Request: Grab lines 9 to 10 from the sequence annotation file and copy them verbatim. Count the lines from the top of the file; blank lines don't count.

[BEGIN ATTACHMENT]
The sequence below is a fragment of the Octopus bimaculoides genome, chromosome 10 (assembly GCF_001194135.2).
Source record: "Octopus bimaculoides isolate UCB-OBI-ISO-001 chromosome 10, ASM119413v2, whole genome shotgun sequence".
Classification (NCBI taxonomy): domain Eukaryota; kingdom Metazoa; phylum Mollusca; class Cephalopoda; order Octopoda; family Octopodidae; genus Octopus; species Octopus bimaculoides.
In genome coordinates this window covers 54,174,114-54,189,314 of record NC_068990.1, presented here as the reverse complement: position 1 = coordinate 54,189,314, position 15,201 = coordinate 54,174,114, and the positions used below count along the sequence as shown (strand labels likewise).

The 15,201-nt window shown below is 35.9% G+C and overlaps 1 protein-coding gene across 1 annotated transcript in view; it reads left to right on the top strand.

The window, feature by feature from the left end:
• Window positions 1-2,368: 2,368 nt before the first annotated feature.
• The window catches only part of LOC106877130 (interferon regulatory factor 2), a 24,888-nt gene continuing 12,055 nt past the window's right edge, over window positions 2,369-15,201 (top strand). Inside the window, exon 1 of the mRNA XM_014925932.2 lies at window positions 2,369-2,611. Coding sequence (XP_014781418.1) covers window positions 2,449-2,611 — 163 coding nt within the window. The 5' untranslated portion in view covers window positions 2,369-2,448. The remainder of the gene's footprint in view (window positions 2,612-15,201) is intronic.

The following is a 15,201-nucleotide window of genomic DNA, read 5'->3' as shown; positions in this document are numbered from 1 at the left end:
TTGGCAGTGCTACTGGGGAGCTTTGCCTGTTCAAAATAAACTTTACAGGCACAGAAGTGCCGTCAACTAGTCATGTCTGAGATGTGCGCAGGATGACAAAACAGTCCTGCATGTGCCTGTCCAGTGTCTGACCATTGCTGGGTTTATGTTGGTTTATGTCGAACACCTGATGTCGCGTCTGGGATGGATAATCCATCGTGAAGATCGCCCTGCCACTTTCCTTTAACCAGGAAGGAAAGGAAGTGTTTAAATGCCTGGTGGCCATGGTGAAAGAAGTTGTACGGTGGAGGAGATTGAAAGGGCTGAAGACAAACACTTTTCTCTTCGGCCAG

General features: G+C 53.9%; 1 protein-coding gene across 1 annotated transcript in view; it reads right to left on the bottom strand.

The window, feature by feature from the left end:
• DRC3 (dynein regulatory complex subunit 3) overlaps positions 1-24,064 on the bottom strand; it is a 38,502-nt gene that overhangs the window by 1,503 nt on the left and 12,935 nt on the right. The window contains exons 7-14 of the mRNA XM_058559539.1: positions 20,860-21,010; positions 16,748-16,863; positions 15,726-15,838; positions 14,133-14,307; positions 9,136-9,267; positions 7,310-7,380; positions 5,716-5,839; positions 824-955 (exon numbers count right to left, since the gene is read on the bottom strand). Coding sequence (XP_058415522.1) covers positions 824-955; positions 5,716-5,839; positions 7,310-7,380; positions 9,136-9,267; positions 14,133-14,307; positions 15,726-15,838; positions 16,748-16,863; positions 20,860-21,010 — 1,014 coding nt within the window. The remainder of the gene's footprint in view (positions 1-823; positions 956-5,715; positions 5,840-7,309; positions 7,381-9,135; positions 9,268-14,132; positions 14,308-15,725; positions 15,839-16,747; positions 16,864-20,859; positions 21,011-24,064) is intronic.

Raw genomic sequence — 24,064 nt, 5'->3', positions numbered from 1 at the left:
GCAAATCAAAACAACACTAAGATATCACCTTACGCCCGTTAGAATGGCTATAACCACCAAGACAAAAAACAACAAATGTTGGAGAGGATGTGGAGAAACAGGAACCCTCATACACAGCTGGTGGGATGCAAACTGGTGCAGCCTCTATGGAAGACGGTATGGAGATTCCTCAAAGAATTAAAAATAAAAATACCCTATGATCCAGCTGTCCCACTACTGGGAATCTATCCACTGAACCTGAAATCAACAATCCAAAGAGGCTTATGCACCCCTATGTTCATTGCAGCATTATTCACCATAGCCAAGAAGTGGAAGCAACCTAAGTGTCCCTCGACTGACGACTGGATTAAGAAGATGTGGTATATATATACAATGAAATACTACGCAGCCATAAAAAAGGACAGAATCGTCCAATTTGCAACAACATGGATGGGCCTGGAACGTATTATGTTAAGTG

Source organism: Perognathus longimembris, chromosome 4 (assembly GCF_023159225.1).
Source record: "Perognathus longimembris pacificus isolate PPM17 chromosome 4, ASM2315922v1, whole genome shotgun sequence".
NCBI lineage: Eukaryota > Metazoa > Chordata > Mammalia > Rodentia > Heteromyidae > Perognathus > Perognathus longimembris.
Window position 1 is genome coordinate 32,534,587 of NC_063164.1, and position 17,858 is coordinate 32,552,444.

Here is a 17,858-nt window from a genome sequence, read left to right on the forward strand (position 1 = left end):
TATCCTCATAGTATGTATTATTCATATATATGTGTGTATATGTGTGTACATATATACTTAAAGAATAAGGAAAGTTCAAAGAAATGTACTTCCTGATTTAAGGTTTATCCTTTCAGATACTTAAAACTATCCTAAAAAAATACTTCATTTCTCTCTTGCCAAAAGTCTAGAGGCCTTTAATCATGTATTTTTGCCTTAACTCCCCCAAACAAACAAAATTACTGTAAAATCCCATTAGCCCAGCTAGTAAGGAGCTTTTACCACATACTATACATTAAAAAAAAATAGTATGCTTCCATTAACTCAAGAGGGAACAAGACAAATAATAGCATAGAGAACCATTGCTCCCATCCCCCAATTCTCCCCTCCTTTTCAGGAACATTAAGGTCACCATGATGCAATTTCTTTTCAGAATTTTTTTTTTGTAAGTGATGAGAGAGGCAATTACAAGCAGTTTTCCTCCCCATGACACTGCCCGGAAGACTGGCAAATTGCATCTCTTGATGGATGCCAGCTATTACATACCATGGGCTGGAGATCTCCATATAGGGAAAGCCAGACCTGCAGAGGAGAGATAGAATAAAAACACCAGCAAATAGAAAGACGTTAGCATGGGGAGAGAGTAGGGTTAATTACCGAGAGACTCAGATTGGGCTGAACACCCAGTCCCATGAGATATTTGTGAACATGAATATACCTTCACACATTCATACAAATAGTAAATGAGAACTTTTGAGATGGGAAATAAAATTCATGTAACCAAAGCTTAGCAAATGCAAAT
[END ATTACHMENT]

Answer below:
The following is a 15,201-nucleotide window of genomic DNA, read 5'->3' as shown; positions in this document are numbered from 1 at the left end:
TTGGCAGTGCTACTGGGGAGCTTTGCCTGTTCAAAATAAACTTTACAGGCACAGAAGTGCCGTCAACTAGTCATGTCTGAGATGTGCGCAGGATGACAAAACAGTCCTGCATGTGCCTGTCCAGTGTCTGACCATTGCTGGGTTTATGTTGGTTTATGTCGAACACCTGATGTCGCGTCTGGGATGGATAATCCATCGTGAAGATCGCCCTGCCACTTTCCTTTAACCAGGAAGGAAAGGAAGTGTTTAAATGCCTGGTGGCCATGGTGAAAGAAGTTGTACGGTGGAGGAGATTGAAAGGGCTGAAGACAAACACTTTTCTCTTCGGCCAG